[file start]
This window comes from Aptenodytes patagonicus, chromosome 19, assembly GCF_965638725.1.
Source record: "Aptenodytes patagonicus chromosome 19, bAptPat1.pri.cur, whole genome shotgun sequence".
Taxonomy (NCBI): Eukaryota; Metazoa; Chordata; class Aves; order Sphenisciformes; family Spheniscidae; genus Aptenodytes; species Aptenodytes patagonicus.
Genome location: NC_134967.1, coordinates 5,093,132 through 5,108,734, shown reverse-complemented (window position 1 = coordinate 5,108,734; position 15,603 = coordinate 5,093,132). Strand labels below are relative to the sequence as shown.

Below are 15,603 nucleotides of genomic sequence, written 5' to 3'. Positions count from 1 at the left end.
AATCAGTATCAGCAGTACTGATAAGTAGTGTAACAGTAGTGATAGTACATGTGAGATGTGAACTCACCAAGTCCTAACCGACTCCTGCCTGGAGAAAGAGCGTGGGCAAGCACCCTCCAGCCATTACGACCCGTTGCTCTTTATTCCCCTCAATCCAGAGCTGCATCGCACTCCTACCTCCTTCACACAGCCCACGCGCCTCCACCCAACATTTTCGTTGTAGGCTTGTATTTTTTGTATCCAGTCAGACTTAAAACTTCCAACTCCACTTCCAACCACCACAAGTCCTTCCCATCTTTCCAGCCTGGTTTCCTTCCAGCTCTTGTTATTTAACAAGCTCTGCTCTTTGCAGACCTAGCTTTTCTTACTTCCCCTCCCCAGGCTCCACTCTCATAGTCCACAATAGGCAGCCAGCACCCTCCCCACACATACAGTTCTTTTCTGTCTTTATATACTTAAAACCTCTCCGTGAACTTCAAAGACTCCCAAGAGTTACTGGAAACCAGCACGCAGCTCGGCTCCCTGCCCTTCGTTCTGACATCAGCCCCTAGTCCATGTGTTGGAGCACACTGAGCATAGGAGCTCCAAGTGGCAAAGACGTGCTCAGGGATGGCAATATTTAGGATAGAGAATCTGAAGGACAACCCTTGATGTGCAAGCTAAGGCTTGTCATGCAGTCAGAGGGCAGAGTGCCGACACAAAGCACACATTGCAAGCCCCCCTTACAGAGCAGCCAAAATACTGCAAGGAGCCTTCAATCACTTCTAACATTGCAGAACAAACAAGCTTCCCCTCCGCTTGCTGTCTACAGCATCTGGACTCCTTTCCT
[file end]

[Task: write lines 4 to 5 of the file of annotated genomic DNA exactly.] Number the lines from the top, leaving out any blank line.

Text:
Genome location: NC_134967.1, coordinates 5,093,132 through 5,108,734, shown reverse-complemented (window position 1 = coordinate 5,108,734; position 15,603 = coordinate 5,093,132). Strand labels below are relative to the sequence as shown.

Below are 15,603 nucleotides of genomic sequence, written 5' to 3'. Positions count from 1 at the left end.